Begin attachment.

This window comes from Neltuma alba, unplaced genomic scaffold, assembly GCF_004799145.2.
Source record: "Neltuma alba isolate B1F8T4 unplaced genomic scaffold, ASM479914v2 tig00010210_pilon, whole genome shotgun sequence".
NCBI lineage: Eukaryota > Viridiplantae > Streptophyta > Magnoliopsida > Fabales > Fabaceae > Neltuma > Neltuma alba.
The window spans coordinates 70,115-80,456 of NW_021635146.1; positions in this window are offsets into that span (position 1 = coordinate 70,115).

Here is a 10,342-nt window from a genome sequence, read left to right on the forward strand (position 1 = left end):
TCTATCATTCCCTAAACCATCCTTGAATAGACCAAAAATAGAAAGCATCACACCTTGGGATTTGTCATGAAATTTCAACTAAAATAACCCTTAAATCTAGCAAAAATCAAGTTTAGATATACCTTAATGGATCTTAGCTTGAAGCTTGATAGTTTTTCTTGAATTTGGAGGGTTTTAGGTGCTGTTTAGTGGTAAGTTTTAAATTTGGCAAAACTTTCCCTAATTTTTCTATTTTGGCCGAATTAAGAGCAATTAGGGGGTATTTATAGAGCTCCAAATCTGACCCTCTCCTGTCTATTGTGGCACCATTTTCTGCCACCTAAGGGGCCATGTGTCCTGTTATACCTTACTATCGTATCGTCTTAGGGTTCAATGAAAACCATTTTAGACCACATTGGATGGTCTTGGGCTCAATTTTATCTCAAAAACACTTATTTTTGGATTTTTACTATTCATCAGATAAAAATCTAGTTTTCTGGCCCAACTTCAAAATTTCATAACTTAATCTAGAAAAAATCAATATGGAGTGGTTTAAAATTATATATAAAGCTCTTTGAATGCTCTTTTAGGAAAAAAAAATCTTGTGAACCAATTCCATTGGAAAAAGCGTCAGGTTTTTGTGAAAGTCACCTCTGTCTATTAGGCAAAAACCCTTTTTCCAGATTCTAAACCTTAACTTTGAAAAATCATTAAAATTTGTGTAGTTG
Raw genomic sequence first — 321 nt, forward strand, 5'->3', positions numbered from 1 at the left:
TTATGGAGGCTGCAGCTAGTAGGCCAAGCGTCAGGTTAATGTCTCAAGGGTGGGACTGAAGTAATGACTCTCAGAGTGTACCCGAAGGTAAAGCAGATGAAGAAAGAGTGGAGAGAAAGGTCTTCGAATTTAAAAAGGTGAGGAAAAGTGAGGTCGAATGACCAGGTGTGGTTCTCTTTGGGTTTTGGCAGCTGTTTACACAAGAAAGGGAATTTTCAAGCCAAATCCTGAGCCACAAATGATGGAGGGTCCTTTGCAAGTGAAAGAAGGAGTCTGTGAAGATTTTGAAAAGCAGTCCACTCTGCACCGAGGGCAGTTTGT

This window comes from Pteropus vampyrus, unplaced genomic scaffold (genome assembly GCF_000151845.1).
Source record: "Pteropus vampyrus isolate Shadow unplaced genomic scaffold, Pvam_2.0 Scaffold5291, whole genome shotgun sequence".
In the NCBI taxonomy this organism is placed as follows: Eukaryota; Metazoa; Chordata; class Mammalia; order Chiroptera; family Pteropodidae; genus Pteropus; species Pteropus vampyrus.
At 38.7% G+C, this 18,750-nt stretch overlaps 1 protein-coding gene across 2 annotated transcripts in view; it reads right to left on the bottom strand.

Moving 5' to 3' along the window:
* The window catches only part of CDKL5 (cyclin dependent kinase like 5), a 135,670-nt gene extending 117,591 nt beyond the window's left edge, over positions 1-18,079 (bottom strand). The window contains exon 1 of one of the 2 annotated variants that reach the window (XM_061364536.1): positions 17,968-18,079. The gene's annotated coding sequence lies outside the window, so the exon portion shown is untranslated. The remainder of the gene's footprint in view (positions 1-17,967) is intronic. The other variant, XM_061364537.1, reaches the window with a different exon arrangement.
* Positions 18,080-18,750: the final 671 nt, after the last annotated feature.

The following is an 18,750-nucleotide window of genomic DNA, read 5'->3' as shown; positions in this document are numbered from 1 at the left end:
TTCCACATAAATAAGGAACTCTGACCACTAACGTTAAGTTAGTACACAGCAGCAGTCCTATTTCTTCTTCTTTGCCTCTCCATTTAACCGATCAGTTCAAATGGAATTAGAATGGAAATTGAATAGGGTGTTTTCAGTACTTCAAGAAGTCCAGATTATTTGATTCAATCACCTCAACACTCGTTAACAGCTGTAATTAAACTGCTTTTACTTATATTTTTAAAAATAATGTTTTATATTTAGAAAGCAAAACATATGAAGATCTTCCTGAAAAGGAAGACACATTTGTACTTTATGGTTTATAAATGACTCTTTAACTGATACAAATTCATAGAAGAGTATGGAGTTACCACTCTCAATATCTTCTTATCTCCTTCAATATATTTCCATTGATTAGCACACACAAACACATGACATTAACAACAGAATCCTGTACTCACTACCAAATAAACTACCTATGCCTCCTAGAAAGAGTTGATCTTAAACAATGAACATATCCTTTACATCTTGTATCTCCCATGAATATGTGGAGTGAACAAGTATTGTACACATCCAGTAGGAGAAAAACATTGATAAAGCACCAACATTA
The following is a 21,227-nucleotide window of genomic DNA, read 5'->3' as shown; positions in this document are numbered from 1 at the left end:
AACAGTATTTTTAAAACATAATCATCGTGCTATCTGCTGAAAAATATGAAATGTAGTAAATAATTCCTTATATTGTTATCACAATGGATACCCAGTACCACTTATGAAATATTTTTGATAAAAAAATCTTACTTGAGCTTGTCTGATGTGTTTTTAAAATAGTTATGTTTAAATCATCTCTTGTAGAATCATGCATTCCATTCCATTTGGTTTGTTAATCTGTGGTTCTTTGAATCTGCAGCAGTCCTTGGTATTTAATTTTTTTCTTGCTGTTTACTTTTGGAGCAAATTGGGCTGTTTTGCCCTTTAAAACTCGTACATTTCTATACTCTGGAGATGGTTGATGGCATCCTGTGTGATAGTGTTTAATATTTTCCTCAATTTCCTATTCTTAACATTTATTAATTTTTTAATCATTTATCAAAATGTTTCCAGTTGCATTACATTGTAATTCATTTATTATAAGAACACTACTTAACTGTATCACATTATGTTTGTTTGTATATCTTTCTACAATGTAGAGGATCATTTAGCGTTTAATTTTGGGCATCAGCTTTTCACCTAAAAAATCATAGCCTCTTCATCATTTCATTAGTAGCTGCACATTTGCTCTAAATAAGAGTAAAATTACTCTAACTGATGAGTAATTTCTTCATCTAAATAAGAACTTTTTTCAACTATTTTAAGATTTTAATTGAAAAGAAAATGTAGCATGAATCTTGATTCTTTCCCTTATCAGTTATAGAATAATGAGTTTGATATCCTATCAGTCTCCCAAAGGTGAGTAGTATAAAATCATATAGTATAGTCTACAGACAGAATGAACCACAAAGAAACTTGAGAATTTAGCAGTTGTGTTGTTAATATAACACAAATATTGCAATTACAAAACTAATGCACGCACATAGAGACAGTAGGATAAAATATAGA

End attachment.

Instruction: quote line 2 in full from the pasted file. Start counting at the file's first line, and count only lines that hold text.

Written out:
Source record: "Neltuma alba isolate B1F8T4 unplaced genomic scaffold, ASM479914v2 tig00010210_pilon, whole genome shotgun sequence".